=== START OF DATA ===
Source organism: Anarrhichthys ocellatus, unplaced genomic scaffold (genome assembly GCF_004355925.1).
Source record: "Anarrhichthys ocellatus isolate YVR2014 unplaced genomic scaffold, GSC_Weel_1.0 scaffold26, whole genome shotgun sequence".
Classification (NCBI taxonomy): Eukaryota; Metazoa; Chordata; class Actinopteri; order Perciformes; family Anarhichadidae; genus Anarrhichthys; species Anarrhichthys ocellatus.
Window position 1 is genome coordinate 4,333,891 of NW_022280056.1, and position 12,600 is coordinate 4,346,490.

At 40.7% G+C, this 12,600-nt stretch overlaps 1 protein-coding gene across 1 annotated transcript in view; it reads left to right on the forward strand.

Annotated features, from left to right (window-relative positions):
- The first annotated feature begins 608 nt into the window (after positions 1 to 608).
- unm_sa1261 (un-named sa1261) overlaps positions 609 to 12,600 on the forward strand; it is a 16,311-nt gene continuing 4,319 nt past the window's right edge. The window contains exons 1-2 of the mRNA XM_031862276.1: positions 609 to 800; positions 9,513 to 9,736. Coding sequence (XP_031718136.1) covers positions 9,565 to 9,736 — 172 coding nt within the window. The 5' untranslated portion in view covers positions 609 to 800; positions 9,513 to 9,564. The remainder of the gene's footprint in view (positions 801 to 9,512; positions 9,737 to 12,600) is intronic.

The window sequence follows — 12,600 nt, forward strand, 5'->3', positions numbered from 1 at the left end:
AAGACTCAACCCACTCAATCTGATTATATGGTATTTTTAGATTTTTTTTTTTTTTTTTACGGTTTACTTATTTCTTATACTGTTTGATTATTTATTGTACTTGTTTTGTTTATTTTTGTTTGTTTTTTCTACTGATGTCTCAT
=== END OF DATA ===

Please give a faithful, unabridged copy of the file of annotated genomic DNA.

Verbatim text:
Source organism: Anarrhichthys ocellatus, unplaced genomic scaffold (genome assembly GCF_004355925.1).
Source record: "Anarrhichthys ocellatus isolate YVR2014 unplaced genomic scaffold, GSC_Weel_1.0 scaffold26, whole genome shotgun sequence".
Classification (NCBI taxonomy): Eukaryota; Metazoa; Chordata; class Actinopteri; order Perciformes; family Anarhichadidae; genus Anarrhichthys; species Anarrhichthys ocellatus.
Window position 1 is genome coordinate 4,333,891 of NW_022280056.1, and position 12,600 is coordinate 4,346,490.

At 40.7% G+C, this 12,600-nt stretch overlaps 1 protein-coding gene across 1 annotated transcript in view; it reads left to right on the forward strand.

Annotated features, from left to right (window-relative positions):
- The first annotated feature begins 608 nt into the window (after positions 1 to 608).
- unm_sa1261 (un-named sa1261) overlaps positions 609 to 12,600 on the forward strand; it is a 16,311-nt gene continuing 4,319 nt past the window's right edge. The window contains exons 1-2 of the mRNA XM_031862276.1: positions 609 to 800; positions 9,513 to 9,736. Coding sequence (XP_031718136.1) covers positions 9,565 to 9,736 — 172 coding nt within the window. The 5' untranslated portion in view covers positions 609 to 800; positions 9,513 to 9,564. The remainder of the gene's footprint in view (positions 801 to 9,512; positions 9,737 to 12,600) is intronic.

The window sequence follows — 12,600 nt, forward strand, 5'->3', positions numbered from 1 at the left end:
AAGACTCAACCCACTCAATCTGATTATATGGTATTTTTAGATTTTTTTTTTTTTTTTTACGGTTTACTTATTTCTTATACTGTTTGATTATTTATTGTACTTGTTTTGTTTATTTTTGTTTGTTTTTTCTACTGATGTCTCAT